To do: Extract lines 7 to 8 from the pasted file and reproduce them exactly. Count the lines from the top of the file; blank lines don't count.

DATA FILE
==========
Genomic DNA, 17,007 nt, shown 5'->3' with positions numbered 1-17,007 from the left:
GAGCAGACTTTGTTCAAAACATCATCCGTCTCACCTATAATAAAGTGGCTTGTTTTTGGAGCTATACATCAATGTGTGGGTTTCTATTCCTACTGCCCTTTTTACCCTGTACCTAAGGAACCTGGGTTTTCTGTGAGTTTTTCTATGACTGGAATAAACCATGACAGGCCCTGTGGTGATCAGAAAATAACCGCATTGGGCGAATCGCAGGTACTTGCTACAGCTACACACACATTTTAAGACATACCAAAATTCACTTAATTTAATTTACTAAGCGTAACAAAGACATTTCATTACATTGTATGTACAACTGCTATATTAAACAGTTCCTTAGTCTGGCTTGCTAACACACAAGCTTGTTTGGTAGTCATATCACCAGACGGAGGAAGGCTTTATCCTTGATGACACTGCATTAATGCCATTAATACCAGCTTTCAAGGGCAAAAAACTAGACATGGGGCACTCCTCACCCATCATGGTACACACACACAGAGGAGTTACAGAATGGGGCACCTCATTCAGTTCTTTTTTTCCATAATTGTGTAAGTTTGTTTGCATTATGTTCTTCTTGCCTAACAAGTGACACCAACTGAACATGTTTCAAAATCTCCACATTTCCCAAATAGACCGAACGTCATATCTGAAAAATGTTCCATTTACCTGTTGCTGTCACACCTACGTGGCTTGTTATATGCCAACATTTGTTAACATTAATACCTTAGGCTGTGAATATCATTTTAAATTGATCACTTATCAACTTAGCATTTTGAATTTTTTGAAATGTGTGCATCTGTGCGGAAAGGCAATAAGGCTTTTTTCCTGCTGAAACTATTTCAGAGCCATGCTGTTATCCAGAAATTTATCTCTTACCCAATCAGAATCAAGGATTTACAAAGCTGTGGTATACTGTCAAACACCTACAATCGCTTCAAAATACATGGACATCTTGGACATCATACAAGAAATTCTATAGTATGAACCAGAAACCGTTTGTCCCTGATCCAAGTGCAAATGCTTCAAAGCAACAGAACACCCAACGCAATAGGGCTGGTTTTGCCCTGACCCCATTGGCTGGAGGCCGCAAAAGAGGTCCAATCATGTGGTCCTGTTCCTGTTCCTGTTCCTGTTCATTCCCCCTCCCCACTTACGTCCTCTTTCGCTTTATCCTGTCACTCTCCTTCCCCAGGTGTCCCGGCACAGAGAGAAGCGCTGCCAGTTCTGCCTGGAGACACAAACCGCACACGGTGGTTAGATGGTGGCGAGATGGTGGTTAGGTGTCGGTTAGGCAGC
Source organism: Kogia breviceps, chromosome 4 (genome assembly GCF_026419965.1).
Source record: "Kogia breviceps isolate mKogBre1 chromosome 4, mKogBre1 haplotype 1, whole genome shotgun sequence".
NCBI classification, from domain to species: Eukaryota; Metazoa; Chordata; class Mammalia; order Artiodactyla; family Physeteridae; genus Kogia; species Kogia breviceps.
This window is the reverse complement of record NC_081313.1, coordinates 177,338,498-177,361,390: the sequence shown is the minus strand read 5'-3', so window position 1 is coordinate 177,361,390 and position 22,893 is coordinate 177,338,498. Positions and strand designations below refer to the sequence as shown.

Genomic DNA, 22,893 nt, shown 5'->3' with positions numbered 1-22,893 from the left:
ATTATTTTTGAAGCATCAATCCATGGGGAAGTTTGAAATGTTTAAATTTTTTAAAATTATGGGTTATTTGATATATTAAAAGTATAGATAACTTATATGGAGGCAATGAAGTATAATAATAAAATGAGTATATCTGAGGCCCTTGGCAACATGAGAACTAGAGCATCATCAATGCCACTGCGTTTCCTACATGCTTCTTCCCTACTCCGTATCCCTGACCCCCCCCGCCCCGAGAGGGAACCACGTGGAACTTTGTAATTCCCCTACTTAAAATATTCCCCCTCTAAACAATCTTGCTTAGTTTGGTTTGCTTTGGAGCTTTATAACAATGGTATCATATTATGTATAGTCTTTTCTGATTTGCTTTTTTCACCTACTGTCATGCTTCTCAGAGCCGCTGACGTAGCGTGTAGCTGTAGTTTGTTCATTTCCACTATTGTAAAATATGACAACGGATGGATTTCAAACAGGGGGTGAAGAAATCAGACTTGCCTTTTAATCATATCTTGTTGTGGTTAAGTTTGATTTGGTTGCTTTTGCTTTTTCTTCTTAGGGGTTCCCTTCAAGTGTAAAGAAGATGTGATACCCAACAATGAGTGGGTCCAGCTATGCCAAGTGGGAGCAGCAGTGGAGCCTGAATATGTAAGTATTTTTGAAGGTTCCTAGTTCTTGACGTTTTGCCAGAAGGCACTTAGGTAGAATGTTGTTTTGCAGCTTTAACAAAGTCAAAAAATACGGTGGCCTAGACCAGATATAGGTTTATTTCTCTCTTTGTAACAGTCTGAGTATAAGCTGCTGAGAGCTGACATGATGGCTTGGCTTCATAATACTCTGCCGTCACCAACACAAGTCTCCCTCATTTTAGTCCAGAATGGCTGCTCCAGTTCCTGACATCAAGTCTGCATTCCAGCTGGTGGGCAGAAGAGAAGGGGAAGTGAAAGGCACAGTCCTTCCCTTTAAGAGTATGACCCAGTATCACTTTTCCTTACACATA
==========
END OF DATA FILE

Genomic DNA, 22,893 nt, shown 5'->3' with positions numbered 1-22,893 from the left:
ATTATTTTTGAAGCATCAATCCATGGGGAAGTTTGAAATGTTTAAATTTTTTAAAATTATGGGTTATTTGATATATTAAAAGTATAGATAACTTATATGGAGGCAATGAAGTATAATAATAAAATGAGTATATCTGAGGCCCTTGGCAACATGAGAACTAGAGCATCATCAATGCCACTGCGTTTCCTACATGCTTCTTCCCTACTCCGTATCCCTGACCCCCCCCGCCCCGAGAGGGAACCACGTGGAACTTTGTAATTCCCCTACTTAAAATATTCCCCCTCTAAACAATCTTGCTTAGTTTGGTTTGCTTTGGAGCTTTATAACAATGGTATCATATTATGTATAGTCTTTTCTGATTTGCTTTTTTCACCTACTGTCATGCTTCTCAGAGCCGCTGACGTAGCGTGTAGCTGTAGTTTGTTCATTTCCACTATTGTAAAATATGACAACGGATGGATTTCAAACAGGGGGTGAAGAAATCAGACTTGCCTTTTAATCATATCTTGTTGTGGTTAAGTTTGATTTGGTTGCTTTTGCTTTTTCTTCTTAGGGGTTCCCTTCAAGTGTAAAGAAGATGTGATACCCAACAATGAGTGGGTCCAGCTATGCCAAGTGGGAGCAGCAGTGGAGCCTGAATATGTAAGTATTTTTGAAGGTTCCTAGTTCTTGACGTTTTGCCAGAAGGCACTTAGGTAGAATGTTGTTTTGCAGCTTTAACAAAGTCAAAAAATACGGTGGCCTAGACCAGATATAGGTTTATTTCTCTCTTTGTAACAGTCTGAGTATAAGCTGCTGAGAGCTGACATGATGGCTTGGCTTCATAATACTCTGCCGTCACCAACACAAGTCTCCCTCATTTTAGTCCAGAATGGCTGCTCCAGTTCCTGACATCAAGTCTGCATTCCAGCTGGTGGGCAGAAGAGAAGGGGAAGTGAAAGGCACAGTCCTTCCCTTTAAGAGTATGACCCAGTATCACTTTTCCTTACACATA